A local musician had brought a car full of big beautiful drums, and he led us in some drumming and singing to get the spirit flowing. I wound up playing a plastic tambourine so enthusiastically I came home with a bruise on the heel of my left palm. A young man from my shul lit the festival candles, and we all said the blessing together.
We removed all of the Torah scrolls from the ark -- big and
small, Torahs of all sizes -- and made seven hakafot,
processions around the room. Before each hakafah one of
the two rabbis present called or sang out the blessing, and
then started a song. We sang and drummed as the scrolls were
carried and danced around the room. For the first few circuits, we made
a kind of London Bridge out of our raised hands, and the scrolls were carried between us. When I was handed a scroll, I waltzed it around
the room, holding it close. One person hoisted his scroll into the air the way we lift a bride or groom on a chair at a wedding.
And then we took one scroll into the bigger room, and stood in an enormous circle with all the children in the middle, and passed around a box of surgical gloves, and then unfurled the entire Torah. Each of us helped to hold it up, in our gloved hands. It took a surprisingly long time, and a lot of space, to unroll it all. (A full-sized Torah stretches almost the length of a football field, I'm told.) It amazed me: not only the beauty of the words and the calligraphy, but the graphic design of it, the places where white space shapes the feel of the text. Black fire on white fire.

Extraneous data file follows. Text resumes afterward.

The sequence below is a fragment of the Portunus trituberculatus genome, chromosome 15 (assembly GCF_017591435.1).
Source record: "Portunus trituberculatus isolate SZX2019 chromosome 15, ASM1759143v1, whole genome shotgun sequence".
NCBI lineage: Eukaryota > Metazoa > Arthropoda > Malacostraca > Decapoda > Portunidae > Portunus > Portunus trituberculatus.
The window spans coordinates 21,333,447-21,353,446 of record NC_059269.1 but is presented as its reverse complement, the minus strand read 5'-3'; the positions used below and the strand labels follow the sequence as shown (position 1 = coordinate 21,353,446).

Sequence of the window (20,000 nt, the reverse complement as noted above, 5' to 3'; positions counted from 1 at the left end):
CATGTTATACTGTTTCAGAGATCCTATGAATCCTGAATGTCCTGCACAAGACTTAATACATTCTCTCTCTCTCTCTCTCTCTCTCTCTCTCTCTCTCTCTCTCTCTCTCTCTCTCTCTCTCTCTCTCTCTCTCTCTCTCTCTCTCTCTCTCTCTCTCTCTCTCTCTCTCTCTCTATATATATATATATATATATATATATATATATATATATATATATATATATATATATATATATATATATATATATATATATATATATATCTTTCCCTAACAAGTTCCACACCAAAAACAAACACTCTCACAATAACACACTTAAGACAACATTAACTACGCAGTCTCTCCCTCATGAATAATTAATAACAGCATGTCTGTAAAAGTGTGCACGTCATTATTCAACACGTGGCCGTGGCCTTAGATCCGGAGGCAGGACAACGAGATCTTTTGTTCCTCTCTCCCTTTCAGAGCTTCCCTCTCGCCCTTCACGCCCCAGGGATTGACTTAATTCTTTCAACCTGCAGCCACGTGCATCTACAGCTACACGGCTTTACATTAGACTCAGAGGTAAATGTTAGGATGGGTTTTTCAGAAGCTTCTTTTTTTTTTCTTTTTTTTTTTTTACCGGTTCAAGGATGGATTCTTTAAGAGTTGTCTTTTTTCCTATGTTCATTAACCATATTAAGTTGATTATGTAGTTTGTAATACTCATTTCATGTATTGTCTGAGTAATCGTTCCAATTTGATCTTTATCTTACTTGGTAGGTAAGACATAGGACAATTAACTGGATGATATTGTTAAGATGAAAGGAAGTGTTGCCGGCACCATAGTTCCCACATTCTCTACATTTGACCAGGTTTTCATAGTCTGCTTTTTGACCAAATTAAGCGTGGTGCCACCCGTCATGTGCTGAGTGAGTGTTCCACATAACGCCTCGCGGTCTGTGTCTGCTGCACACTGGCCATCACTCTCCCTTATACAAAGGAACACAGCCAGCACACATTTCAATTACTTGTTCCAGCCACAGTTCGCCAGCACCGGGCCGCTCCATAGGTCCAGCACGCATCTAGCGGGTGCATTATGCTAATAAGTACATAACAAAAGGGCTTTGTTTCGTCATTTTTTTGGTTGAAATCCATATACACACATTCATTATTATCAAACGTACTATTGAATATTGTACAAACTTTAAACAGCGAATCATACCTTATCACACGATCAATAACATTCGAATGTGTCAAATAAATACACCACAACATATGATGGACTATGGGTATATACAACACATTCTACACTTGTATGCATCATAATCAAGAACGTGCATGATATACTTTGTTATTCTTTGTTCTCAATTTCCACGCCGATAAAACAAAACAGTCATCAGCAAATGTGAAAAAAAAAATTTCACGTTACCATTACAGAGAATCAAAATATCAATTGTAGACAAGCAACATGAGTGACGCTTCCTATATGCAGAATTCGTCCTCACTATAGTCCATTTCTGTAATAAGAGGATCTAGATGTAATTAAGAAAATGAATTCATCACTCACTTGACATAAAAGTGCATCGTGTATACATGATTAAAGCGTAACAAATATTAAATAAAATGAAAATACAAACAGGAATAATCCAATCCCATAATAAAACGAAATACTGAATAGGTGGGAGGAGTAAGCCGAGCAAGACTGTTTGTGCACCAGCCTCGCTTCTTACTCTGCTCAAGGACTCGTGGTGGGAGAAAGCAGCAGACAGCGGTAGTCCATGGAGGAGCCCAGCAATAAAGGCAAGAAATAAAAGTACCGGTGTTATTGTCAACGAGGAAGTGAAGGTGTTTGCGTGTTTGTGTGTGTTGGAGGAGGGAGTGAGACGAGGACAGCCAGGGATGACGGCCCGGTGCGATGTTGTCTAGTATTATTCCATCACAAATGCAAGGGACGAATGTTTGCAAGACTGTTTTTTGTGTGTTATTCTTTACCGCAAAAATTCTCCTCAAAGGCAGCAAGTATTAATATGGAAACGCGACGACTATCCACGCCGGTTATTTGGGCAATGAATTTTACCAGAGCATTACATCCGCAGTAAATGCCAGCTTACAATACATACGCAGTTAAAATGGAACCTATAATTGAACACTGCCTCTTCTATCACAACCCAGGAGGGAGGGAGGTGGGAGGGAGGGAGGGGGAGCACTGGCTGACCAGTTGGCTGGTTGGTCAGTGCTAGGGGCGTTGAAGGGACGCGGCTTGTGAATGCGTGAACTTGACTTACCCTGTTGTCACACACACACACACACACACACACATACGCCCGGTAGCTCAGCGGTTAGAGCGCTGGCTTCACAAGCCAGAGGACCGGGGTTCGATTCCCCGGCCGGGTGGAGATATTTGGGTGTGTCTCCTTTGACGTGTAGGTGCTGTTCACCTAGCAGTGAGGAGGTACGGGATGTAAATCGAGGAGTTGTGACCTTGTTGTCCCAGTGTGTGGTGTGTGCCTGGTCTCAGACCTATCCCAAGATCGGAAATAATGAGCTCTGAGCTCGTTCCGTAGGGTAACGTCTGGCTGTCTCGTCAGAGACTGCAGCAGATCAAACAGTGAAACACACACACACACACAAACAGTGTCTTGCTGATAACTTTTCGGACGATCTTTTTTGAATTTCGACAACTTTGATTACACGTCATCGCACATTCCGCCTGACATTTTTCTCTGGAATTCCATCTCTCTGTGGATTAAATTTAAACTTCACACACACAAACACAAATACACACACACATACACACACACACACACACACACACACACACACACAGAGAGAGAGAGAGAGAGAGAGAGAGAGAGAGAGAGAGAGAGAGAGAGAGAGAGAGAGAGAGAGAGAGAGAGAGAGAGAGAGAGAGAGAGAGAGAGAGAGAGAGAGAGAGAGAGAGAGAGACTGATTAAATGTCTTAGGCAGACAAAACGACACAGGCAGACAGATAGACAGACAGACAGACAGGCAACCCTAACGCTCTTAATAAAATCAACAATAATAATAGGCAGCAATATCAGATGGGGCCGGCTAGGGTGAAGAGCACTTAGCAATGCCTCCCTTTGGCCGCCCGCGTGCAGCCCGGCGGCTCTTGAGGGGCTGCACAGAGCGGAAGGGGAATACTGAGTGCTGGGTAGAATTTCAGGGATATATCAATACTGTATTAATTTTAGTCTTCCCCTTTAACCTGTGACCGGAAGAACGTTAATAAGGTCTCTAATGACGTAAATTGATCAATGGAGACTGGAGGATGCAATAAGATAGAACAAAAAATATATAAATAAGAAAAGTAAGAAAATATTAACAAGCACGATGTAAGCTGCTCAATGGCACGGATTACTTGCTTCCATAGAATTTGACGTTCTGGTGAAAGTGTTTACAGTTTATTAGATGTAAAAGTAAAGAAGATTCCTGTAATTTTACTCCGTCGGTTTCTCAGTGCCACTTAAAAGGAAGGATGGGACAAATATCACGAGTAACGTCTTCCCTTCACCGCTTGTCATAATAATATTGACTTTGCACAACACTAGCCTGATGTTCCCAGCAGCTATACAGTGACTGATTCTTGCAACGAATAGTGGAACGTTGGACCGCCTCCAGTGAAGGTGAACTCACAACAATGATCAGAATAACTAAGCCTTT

And we retold the story, looking around the scroll and cherrypicking highlights, reminders of how our narrative has gone in the year that's just ended. We chanted two aliyot from the very end of the scroll -- Moses dies, and the Israelites mourn, and Joshua ben Nun has the spirit of wisdom that Moses transmitted to him; he will lead the people forward, though there will never be another like Moses. And then before the fact of having finished could sink in, we chanted the very beginning of the scroll: suddenly the world is entirely brand-new, ruach elohim hovering over the face of the waters, and God sees what has been created and calls it good. Evening and morning, the first day.
Going from the end to the beginning always knocks me flat. Every year we read this same story, but every year we are different, and see the old story through new eyes. And what seems like the end is always already the beginning. We live in linear time and we live in circular time. We hit the same highlights each year, holidays and seasons and anniversaries, but each year we're in a new place, a new twist in the spiral of our lives.
And then we sang while we rolled the scroll back up, restoring her to her usual form. And then it was time for dessert, and I quietly slipped away.